Tag: ArcGIS 10
The following is a list of the main projects that the geodatabase development team focused on for 10.
We’ll be looking closer at some of these projects in subsequent posts, but this list will give you an idea of what’s new in this release with regards to the geodatabase.
Core Data Model
Network Datasets have added support for versioning and partial rebuilds of network datasets; which means you no longer have to rebuild the entire network when a small portion has been changed. Other enhancements to Network Datasets include the integration with time-dependent traffic data, the addition of a Location-Allocation Solver, enhanced barriers and improved long distance routing with enhanced and more sophisticated indexing. Network datasets at 10 also include the ability to create and edit 3-dimensional networks.
There is a new Geometric Network creation algorithm which removes previous limitations on the initial size of the geometric network that you can build. A streamlined wizard and a new command that allows you to more easily load data into an existing geometric network have also been added.
Six of the most requested rules have been added to Geodatabase Topology.
The geodatabase replication model has been improved at 10 making it more accessible, flexible and easier to use. Here are some new replication features added at 10:
One way replication using archiving
When working with one way replication, you now have the option to use archiving to track the changes made in a replica. When this option is active, archiving will be used instead of versioning to determine the changes to send during synchronization. This makes for a significant increase in the performance of the synchronization process.
One way child to parent replica
It is now possible to create a one way replica where edits are made on the child and changes are sent from the child replica to the parent.
Schema mapping across replicas
During replica creation you can now map feature classes in the parent replica to those in the child. This is also useful if you’d like to rename a feature class that is being created in the relative replica.
Simple check-out and two-way replicas
All replica types now have the option to replicate data using the simple model, where data created on the child is simple and not versioned.
Create a replica to a named version on the child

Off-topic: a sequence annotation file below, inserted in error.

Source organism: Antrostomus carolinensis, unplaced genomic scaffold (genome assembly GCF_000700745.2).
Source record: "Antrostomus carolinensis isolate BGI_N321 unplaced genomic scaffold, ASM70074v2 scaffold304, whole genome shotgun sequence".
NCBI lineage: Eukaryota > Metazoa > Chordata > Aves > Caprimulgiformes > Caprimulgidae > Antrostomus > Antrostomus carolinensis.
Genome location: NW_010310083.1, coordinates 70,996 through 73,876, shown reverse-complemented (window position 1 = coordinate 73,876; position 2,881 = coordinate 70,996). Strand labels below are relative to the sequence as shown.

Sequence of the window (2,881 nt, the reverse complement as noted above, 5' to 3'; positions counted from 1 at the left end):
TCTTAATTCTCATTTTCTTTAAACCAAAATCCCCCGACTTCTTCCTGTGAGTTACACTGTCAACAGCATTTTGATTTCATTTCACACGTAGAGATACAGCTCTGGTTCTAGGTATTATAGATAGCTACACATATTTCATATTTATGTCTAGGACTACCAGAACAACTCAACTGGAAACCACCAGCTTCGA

When you create a replica you can now choose to create it to a named version or the DEFAULT version.
Support for non-versioned data with Check out replicas
You can now create a check out replica from non-versioned data.
More Open Access to data
A new utility is available in ArcMap that allows you to create new layers or stand alone tables that are defined by SQL queries. Users in ArcMap can add Query Layers to the map by defining a query against the tables and views in a database. The result set of that query is then added to ArcMap as a layer or stand alone table.
File Geodatabase Open API
An open API which will provide developers with read / write access to the file geodatabase without the need to install ArcGIS products or ArcObjects libraries. Note: this is not currently available with the ArcGIS beta release.
Simplified Geodatabase Schema
The geodatabase schema has been restructured for the 10 release, consolidating the information previously stored in the geodatabase system tables into 6 tables. This is done partly by using XML columns to store information related to the data in the geodatabase.
Microstation and AutoCAD files are a supported GIS formats in ArcGIS and have been for many years. CAD features classes are a valid source of ArcMap layers and are valid as input to most geoprocessing tools, including those that copy features from one feature class to another. These data manipulation tools like COPY FEATURES, APPEND, MERGE and FEATURE CLASS TO FEATURE CLASS all have their own specific subtleties and use cases for moving features from one data set to another. These tools automatically convert data from one data format to another and from one coordinate system to another; Shapefile to file geodatabase to enterprise geodatabase etc. In the case of the read/only CAD feature class this means that you can use these tools with CAD as input to effectively convert CAD data to GIS data. When working with CAD text to create geodatabase annotation the IMPORT CAD ANNOTATION tool is the way to go.